December 4, 2020 - 3:00 pm
December 4, 2020 - 4:00 pm
CategoriesConvective Meteorology (Mesoscale Dynamics)
Convective Meteorology (Mesoscale Dynamics) Seminar
Analysis of Tornadic Supercells Using High-Resolution, Mobile Doppler Radar
Friday, December 4th
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Mobile Doppler radar is a critical tool in studying microscale phenomena, including tornadoes, in supercell thunderstorms at close-range; however, a relative dearth of high-quality cases documenting the tornadic life cycle has hindered the advancement of our understanding of tornado evolution, storm-scale processes related to tornadogenesis and decay, and why some supercells produce tornadoes and others do not. In this study, we analyze four tornadic events in Oklahoma during the springs of 2015 and 2019 that were documented by the Mobile Weather Radar, 2005 X-Band, Phased Array (MWR-05XP) and the Rapid X-band Polarimetric (RaXPol) radar. Analysis of each case focuses on the following points:
• Tornadogenesis and decay (when applicable): whether the tornado vortex signature (TVS) builds upward or downward,
• How the TVS as a function of height evolves over time,
• Vortex tilt as a function of height and its evolution over time, and
• Any unique features evident in the data, particularly those that yielded changes to the behavior of the vortex, such as rear-flank downdrafts surges, descending reflectivity cores, etc.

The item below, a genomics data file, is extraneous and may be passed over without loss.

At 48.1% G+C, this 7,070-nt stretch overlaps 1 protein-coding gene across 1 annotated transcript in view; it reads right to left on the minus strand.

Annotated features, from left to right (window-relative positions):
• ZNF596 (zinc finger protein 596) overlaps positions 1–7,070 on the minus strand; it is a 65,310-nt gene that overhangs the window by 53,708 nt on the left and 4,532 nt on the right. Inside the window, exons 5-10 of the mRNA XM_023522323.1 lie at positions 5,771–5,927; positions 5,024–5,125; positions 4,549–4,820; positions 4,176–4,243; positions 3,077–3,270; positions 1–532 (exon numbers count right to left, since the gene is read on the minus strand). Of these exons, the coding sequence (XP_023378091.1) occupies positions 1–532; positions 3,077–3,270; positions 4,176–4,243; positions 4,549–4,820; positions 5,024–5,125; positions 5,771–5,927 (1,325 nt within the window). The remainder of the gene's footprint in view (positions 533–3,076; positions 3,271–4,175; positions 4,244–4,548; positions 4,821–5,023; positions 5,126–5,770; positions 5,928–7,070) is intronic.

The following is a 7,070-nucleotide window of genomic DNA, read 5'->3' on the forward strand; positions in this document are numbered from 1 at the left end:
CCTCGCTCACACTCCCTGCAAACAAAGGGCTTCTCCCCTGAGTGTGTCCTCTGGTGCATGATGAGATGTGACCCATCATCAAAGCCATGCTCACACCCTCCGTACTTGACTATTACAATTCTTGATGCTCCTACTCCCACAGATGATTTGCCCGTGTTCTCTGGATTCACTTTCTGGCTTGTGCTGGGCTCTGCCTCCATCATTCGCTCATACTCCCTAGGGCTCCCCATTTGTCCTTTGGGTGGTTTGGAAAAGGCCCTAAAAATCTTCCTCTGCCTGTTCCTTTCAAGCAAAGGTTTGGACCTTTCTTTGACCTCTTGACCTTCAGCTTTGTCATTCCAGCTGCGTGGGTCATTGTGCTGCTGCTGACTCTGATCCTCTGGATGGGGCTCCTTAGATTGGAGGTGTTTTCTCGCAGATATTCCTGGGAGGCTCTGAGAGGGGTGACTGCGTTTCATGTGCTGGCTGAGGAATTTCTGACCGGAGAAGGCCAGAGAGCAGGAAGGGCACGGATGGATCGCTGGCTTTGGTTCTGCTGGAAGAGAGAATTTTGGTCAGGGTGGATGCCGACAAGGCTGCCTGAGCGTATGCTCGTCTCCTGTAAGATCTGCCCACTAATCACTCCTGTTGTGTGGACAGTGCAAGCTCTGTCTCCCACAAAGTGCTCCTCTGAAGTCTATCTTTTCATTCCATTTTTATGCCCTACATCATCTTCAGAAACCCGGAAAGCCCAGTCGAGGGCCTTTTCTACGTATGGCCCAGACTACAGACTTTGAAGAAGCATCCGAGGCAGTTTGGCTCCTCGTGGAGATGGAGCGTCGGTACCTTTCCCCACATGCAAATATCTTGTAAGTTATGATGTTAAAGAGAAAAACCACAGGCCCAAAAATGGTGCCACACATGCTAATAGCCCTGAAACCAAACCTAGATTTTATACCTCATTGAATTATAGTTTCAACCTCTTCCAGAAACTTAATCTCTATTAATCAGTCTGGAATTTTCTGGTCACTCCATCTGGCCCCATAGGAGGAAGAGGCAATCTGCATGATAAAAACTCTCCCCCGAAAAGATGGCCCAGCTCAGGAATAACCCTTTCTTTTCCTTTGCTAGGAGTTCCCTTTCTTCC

The most fruitful case analyzed was a supercell that produced an EF3 tornado between Amber and Bridge Creek, Oklahoma, on 6 May 2015. While tornadogenesis was not documented by the MWR-05XP, data revealed a period of low-level vortex intensification coincident with a rapid increase in the intensity of the upper-level vortex. This concurrence has been documented in previous cases during tornadogenesis; however, in tornadogenesis cases, the vortex builds simultaneously through a deep layer, rather than separately at different levels. In addition, the vortex was found to decay in an “inside-out” manner while widening in the low-levels, as has been discovered in previous mobile Doppler radar cases. A weak-echo hole, secondary rear-flank downdraft (RFD) surge, and a scalloped RFD gust front with subtornadic vortices along it were also observed.
In addition, using data from a separate tornadic supercell near Elmer, Oklahoma, on 16 May 2015, a single-Doppler velocity retrieval (SDVR) was attempted using the methods outlined in Liou et al. (2018). While the tornadic vortex and RFD gust front were retrieved, winds were northeasterly in the inflow region of the supercell, which appears to be erroneous. A potential cause and solution for this issue will be discussed.